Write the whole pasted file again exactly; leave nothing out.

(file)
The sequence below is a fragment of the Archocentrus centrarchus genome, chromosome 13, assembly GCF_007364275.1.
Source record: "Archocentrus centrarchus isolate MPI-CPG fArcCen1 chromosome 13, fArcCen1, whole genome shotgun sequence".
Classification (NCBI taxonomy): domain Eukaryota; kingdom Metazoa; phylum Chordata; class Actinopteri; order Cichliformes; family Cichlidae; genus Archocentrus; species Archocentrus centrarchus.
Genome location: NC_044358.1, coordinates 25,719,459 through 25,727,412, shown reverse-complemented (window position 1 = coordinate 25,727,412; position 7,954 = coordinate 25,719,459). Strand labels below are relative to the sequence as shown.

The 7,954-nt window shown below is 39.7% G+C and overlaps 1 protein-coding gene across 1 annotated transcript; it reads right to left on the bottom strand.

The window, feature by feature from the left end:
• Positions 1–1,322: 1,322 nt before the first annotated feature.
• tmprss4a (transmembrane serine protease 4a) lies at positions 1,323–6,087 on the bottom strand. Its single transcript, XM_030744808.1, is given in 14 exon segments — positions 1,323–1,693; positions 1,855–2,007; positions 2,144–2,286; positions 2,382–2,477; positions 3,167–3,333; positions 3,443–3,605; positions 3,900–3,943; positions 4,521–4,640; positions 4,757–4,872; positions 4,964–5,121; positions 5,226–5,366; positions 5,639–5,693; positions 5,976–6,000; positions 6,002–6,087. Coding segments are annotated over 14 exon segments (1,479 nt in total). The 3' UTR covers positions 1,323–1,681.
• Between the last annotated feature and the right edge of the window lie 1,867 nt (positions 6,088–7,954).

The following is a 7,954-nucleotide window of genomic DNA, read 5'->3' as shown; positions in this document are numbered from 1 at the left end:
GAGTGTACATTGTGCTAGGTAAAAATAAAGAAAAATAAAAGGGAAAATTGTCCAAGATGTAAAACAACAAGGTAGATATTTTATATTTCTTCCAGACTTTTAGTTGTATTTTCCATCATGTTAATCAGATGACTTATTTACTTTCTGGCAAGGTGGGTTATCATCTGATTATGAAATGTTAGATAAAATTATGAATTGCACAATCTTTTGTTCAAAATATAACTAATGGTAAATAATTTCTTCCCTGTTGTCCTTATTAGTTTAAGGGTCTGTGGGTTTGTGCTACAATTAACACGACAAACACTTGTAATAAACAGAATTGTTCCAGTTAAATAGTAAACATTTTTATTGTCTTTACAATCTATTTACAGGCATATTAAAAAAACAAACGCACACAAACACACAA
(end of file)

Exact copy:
The sequence below is a fragment of the Archocentrus centrarchus genome, chromosome 13, assembly GCF_007364275.1.
Source record: "Archocentrus centrarchus isolate MPI-CPG fArcCen1 chromosome 13, fArcCen1, whole genome shotgun sequence".
Classification (NCBI taxonomy): domain Eukaryota; kingdom Metazoa; phylum Chordata; class Actinopteri; order Cichliformes; family Cichlidae; genus Archocentrus; species Archocentrus centrarchus.
Genome location: NC_044358.1, coordinates 25,719,459 through 25,727,412, shown reverse-complemented (window position 1 = coordinate 25,727,412; position 7,954 = coordinate 25,719,459). Strand labels below are relative to the sequence as shown.

The 7,954-nt window shown below is 39.7% G+C and overlaps 1 protein-coding gene across 1 annotated transcript; it reads right to left on the bottom strand.

The window, feature by feature from the left end:
• Positions 1–1,322: 1,322 nt before the first annotated feature.
• tmprss4a (transmembrane serine protease 4a) lies at positions 1,323–6,087 on the bottom strand. Its single transcript, XM_030744808.1, is given in 14 exon segments — positions 1,323–1,693; positions 1,855–2,007; positions 2,144–2,286; positions 2,382–2,477; positions 3,167–3,333; positions 3,443–3,605; positions 3,900–3,943; positions 4,521–4,640; positions 4,757–4,872; positions 4,964–5,121; positions 5,226–5,366; positions 5,639–5,693; positions 5,976–6,000; positions 6,002–6,087. Coding segments are annotated over 14 exon segments (1,479 nt in total). The 3' UTR covers positions 1,323–1,681.
• Between the last annotated feature and the right edge of the window lie 1,867 nt (positions 6,088–7,954).

The following is a 7,954-nucleotide window of genomic DNA, read 5'->3' as shown; positions in this document are numbered from 1 at the left end:
GAGTGTACATTGTGCTAGGTAAAAATAAAGAAAAATAAAAGGGAAAATTGTCCAAGATGTAAAACAACAAGGTAGATATTTTATATTTCTTCCAGACTTTTAGTTGTATTTTCCATCATGTTAATCAGATGACTTATTTACTTTCTGGCAAGGTGGGTTATCATCTGATTATGAAATGTTAGATAAAATTATGAATTGCACAATCTTTTGTTCAAAATATAACTAATGGTAAATAATTTCTTCCCTGTTGTCCTTATTAGTTTAAGGGTCTGTGGGTTTGTGCTACAATTAACACGACAAACACTTGTAATAAACAGAATTGTTCCAGTTAAATAGTAAACATTTTTATTGTCTTTACAATCTATTTACAGGCATATTAAAAAAACAAACGCACACAAACACACAA